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Tonguing

The following ideas will help you to develop good tonguing:
  • Tonguing is closely linked with breath support. Good breath support will allow you to develop quick, light tonguing.
  • In general, the tongue is used to start the tone but not to stop it. The tone is stopped by stopping the flow of air.
  • To start the tone, the motion is not striking the reed with the tongue, but releasing the reed by moving the tongue away from the reed.
  • To prepare for the initial tone, rest the tongue on the reed and bring the supported air up to the tongue. To start the tone, release the tongue at the same instant that you blow the air into the horn.
  • For notes after the starting tone, the motion of tonguing is the same motion as used when saying the syllable "tah" without the mouthpiece in your mouth. The same point on the tongue that touches the roof of your mouth when saying "tah" is the point where you contact the reed.
  • The tongue touches the reed just beyond the reed-tip, not at the tip.
  • For softer attacks, the syllable "doo" or "dah" may be used.
  • For quicker tonguing, think of bouncing the tongue off the reed.
  • Think of the tongue stopping the vibration of the reed, not the flow of air.
  • Work to minimize chin movement when tonguing. You want to disrupt the embouchure as little as possible.
  • In practicing tonguing, aim for consistency. Being able to repeat the same tongue motion will allow you to refine the motion and tongue more cleanly.

Tonguing Exercises

These exercises will develop tonguing coordination.
  • To get the feel for ending the tone with your breath and not your tongue, practice singing a sustained note and ending the note by stopping the air. The air is stopped at the stomach, not by closing the throat. Repeat this exercise with the clarinet, keeping the same feeling at the end of the note.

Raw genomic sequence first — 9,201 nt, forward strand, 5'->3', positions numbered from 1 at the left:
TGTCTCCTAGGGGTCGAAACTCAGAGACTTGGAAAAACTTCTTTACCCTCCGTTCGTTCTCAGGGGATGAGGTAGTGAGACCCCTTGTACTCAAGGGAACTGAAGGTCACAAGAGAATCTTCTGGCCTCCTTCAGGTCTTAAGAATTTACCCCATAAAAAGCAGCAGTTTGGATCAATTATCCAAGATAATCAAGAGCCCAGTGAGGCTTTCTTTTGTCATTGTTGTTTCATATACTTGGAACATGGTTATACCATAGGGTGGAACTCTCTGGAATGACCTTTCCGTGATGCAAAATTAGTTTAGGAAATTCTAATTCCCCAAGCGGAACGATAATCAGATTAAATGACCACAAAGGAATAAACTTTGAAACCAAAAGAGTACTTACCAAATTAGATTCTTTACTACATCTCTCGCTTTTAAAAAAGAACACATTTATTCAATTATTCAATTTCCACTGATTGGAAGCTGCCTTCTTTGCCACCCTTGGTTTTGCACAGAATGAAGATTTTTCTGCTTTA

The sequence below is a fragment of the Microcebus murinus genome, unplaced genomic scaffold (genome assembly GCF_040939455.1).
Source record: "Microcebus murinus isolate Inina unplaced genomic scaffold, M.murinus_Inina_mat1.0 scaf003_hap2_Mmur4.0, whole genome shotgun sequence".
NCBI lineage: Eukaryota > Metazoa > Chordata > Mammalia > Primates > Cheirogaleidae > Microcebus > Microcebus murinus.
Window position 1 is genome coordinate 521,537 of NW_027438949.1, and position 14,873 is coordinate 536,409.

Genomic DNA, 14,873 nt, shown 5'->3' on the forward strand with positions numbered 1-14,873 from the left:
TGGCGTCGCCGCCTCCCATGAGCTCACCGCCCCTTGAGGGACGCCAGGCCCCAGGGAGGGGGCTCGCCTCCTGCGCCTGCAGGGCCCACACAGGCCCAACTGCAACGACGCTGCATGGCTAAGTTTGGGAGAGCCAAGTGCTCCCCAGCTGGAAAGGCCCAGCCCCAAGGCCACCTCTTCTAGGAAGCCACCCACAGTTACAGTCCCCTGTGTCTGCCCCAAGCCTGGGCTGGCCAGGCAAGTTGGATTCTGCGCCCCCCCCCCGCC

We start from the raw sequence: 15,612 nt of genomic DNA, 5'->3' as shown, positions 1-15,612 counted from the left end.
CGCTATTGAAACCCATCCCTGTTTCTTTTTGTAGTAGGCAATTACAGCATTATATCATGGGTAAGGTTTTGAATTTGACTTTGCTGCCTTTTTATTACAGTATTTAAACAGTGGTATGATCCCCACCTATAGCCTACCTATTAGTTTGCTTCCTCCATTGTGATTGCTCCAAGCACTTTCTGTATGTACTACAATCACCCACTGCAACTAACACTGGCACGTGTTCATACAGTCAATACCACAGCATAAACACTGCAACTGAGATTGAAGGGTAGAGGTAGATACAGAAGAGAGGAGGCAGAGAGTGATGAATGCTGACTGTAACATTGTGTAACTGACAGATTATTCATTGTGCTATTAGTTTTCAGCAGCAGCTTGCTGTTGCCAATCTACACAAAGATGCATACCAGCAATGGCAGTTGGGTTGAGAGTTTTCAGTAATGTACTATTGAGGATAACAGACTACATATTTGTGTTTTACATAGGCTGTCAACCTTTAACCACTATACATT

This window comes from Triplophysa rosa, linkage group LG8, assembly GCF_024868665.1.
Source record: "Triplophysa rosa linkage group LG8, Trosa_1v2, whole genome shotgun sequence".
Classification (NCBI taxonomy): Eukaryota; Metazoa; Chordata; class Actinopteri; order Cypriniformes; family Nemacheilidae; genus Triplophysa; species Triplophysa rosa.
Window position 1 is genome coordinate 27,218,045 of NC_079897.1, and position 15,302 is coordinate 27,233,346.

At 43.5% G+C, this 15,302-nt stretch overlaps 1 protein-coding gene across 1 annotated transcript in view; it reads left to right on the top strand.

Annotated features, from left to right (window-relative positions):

• Beginning at the middle of your horn, practice starting notes:
    • Rest the tongue on the reed as described above.
    • Bring the supported air to just behind the tongue.
    • Release the tongue and blow into the horn.
    • By practicing this, you will learn to start the note without an explosive attack (releasing the tongue too late) and without a breathy start (releasing the tongue too soon).
    • Repeat this exercise, moving to the upper and lower ranges of the instrument.
  • For agility, practice scale passages, varying the articulation. For example, for an eighth-note pattern:
    • Tongue all notes
    • Slur in groups of four
    • Slur two, tongue two / Tongue two, slur two
    • Slur three, tongue one / Tongue one, slur three
    • Tongue the note on the upbeat, slur on the downbeat
  • To develop agility in the tongue muscle:
    • Practice tongue-twisters, especially ones using the consonants "t" and "d". (Tie twine to three tree twigs. More Here.)
    • Practice reading aloud. This exercises your articulation as well as your expressiveness.

©2014 Brad Johnson
(206) 525-2329